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U2's Bono Discusses His Faith and Insecurity over New Album
By Dan Wooding
DUBLIN, IRELAND (ANS) -- Recognized worldwide for his raspy voice, Irish accent and humanitarian endeavors, Bono, lead singer of rock band U2, is arguably one of the world's most iconic and respected musicians of today, says Leah Klett in The Gospel Herald (www.gospelherald.com).
Bono performing (Photo: immortalmuse.com)
He said, "We were trying to figure out, 'Why would anyone want another U2 album?' And then we said, 'Well, why would we want one?' There was some unfinished business. We felt like we were on the verge of irrelevance a lot in our lives. How you get through is to make stuff that's relevant to you and you have to make an honest account of what you're going through."
Although, said Klett, a release date for U2's new album has yet to be announced, the band's spiritually-minded single "Invisible" has given fans insight into what to expect. Despite the song's success (the song received nearly one million downloads within the first hour of its release).
The lyrics--which include the lines "I'm more than you know/A body in a soul/You don't see me but you will/I am not invisible"--Bono fears, won' t connect personally to his audience.
"If that is relevant to other people, then great; that would be a thrill. But we don't know. I think 'Invisible' is a great song, but I don't know how accessible it is," he went on to say.
Bono hugging Nelson Mandela
at an event to honor him
"Born to a Roman Catholic father and a Protestant mother during the religious feuds of 1960s Ireland, Bono held distaste for organized religion and 'avoided religious people' for most of his life. However, he has since changed his tune, partnering up with Christian organizations to promote his campaign against HIV/AIDS.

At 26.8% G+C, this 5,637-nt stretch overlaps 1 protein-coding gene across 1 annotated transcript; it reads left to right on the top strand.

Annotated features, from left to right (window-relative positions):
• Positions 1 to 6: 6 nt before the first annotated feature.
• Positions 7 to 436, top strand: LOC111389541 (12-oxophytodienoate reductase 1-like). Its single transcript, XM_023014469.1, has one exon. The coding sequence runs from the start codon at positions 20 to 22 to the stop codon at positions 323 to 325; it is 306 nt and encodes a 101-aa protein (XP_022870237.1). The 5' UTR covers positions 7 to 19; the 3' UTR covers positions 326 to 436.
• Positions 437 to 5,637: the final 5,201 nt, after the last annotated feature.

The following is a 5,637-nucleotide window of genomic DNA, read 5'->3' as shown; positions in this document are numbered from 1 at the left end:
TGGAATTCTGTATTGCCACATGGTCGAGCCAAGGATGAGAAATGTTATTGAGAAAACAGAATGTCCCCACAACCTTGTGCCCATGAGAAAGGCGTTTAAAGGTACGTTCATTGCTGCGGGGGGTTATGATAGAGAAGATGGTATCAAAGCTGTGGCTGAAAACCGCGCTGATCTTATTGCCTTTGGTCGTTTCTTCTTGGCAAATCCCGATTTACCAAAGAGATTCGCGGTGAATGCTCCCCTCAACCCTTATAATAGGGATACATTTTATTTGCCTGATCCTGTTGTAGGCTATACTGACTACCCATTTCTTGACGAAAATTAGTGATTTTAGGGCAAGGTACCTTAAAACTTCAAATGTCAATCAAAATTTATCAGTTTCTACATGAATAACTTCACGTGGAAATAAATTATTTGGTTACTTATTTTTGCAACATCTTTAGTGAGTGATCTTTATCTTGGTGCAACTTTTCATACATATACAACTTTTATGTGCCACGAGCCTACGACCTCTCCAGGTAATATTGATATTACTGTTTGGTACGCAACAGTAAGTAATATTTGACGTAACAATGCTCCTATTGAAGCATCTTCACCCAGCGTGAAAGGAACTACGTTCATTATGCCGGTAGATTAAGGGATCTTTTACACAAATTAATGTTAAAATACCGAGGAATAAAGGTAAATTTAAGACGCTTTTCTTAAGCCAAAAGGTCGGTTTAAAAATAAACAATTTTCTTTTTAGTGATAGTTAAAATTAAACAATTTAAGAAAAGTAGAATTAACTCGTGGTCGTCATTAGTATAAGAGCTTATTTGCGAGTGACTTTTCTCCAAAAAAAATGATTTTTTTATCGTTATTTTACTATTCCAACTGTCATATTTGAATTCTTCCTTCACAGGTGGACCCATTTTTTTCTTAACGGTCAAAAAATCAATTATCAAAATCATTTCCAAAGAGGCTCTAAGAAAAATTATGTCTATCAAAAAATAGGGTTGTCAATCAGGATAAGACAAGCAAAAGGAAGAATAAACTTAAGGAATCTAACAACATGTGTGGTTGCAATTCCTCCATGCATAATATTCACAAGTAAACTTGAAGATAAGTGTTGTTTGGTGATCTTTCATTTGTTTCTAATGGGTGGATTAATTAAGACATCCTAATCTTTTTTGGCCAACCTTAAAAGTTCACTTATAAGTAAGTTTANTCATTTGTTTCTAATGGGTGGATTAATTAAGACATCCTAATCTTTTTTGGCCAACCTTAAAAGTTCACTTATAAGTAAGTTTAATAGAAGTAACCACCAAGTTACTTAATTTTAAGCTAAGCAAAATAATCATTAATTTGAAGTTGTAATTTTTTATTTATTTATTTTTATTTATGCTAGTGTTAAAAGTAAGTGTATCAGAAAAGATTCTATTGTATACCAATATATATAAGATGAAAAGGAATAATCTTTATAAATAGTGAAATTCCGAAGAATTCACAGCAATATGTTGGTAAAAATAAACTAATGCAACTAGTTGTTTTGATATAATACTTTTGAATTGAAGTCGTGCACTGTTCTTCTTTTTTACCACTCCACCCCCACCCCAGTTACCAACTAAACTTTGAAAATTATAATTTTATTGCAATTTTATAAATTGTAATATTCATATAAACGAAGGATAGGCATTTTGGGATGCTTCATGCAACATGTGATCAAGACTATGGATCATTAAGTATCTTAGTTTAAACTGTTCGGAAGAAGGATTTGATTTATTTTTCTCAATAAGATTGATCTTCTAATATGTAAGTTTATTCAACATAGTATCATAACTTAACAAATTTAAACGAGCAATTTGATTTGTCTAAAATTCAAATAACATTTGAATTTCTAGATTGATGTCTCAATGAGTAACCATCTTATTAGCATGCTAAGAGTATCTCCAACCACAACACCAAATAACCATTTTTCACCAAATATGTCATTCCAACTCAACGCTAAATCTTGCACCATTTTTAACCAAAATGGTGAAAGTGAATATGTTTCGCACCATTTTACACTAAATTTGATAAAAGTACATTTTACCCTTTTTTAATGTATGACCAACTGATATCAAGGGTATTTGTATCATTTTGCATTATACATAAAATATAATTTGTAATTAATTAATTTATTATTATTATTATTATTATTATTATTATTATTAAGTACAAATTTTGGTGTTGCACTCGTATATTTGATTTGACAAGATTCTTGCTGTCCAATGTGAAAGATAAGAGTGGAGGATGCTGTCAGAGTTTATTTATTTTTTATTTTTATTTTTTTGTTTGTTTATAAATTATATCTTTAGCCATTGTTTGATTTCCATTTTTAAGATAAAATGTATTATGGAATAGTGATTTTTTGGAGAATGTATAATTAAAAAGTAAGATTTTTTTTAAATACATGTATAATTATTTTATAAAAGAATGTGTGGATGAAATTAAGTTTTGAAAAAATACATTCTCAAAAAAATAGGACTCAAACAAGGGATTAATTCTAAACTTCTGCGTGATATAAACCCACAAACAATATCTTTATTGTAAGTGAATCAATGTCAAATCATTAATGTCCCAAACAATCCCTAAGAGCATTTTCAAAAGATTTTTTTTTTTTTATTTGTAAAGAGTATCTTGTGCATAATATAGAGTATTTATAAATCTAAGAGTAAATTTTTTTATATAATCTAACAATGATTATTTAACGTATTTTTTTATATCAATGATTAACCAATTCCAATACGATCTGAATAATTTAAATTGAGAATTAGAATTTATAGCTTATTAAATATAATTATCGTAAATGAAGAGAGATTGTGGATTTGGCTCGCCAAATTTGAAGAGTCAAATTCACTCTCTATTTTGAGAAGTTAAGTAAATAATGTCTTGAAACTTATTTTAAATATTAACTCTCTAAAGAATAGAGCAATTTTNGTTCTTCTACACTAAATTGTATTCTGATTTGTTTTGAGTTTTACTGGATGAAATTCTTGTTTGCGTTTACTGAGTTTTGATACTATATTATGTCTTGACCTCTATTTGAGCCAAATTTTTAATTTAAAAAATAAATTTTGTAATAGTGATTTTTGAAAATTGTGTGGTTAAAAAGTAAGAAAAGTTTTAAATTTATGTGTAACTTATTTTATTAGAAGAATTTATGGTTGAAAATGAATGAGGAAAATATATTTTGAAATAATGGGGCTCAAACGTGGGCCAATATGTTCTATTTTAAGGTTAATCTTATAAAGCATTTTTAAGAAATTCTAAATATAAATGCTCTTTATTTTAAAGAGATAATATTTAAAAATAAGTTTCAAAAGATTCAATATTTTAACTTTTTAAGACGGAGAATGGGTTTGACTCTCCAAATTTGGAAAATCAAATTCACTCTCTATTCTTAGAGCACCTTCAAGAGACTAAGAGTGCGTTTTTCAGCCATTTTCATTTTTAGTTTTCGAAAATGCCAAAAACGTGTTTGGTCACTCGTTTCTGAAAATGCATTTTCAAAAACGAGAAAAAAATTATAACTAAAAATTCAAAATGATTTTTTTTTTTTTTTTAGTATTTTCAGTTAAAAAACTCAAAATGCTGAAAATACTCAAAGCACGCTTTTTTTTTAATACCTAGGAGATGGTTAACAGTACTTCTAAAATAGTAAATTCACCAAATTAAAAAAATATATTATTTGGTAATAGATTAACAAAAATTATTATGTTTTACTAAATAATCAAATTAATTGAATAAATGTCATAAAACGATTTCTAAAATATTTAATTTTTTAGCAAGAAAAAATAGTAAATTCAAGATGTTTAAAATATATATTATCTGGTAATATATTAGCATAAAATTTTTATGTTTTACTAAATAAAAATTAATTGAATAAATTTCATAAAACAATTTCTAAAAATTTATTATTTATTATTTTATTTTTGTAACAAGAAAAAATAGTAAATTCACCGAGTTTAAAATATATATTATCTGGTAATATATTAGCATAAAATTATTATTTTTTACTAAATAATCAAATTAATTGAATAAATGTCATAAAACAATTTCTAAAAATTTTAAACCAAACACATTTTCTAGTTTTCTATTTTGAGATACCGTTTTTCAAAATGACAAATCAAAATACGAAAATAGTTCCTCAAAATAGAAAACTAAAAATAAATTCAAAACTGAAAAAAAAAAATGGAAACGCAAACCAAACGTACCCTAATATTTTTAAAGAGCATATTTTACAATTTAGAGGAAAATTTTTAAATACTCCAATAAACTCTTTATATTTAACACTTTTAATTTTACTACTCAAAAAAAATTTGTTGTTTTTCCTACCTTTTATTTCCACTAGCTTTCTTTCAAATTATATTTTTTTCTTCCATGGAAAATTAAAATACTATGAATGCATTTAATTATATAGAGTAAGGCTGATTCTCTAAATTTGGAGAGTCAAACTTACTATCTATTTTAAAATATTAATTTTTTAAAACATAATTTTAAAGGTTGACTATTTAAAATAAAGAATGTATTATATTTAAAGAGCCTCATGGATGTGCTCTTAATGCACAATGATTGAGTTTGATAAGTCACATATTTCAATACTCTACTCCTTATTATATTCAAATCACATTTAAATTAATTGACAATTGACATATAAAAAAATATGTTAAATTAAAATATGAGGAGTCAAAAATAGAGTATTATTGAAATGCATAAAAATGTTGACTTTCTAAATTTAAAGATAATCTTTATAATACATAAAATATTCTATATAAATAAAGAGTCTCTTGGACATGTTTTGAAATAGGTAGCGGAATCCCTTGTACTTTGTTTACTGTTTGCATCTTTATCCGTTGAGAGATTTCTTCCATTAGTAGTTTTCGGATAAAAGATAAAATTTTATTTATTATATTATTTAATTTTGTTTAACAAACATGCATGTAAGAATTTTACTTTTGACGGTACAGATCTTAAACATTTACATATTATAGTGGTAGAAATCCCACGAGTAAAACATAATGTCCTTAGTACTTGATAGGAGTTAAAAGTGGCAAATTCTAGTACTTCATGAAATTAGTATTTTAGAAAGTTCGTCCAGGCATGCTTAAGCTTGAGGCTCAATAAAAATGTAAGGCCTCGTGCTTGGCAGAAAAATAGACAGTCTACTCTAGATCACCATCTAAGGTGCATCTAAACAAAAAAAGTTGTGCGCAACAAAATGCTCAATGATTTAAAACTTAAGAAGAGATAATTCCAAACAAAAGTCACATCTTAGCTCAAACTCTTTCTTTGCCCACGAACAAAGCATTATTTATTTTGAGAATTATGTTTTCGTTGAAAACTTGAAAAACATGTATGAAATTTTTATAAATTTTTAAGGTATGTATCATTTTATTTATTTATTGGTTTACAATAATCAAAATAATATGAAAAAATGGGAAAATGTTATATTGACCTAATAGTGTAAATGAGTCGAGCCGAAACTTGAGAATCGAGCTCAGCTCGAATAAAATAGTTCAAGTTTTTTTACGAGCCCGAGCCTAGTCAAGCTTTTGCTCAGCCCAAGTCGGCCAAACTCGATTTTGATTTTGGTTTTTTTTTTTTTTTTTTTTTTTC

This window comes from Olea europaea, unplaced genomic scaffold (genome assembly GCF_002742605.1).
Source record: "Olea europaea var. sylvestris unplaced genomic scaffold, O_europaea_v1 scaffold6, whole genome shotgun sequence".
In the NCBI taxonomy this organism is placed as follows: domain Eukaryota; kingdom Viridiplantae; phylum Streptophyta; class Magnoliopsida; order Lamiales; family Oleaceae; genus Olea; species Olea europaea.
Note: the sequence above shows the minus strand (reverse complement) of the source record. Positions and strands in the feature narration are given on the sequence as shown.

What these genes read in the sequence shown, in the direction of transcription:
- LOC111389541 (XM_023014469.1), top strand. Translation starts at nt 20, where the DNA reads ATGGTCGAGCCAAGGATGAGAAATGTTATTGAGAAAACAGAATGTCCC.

Richard Cizik, the Washington-based director for the National Association of Evangelicals, said, "[Bono is] ready to be used by God in whatever ways he can," said "and if we were all so willing, the world would be a better place."
However, she went on to say, Bono's relationship with Christianity has publicly become less pragmatic and increasingly personal. In a 2013 interview with Irish news channel RTE, Bono blatantly expre ssed his belief in the divinity of Jesus Christ.
"[Who is Christ] is a defining question for a Christian...you're not let off easily by saying a great thinker or philosopher...he went around saying he was the Messiah...he was crucified...because he said he was the son of God. He either was the son of God...or nuts... and] I find it hard to accept that millions of lives... have felt their lives touched and inspired by some nut. I don't believe it."
Later, said Klett, in an interview with Focus on the Family's Jim Daly, Bono revealed Christianity's future influence on his music. "It's very annoying following this Person of Christ around [chuckling], because He's very demanding of your life."
Klett concluded her story by saying that "while only time will determine the success of U2's upcoming album," one thing is certain: Bono says he's prepared to stand his ground: "We'll find out if we're irrelevant. I'm perfectly prepared for people to try and blow us off the stage. We're just not going to make it easy."
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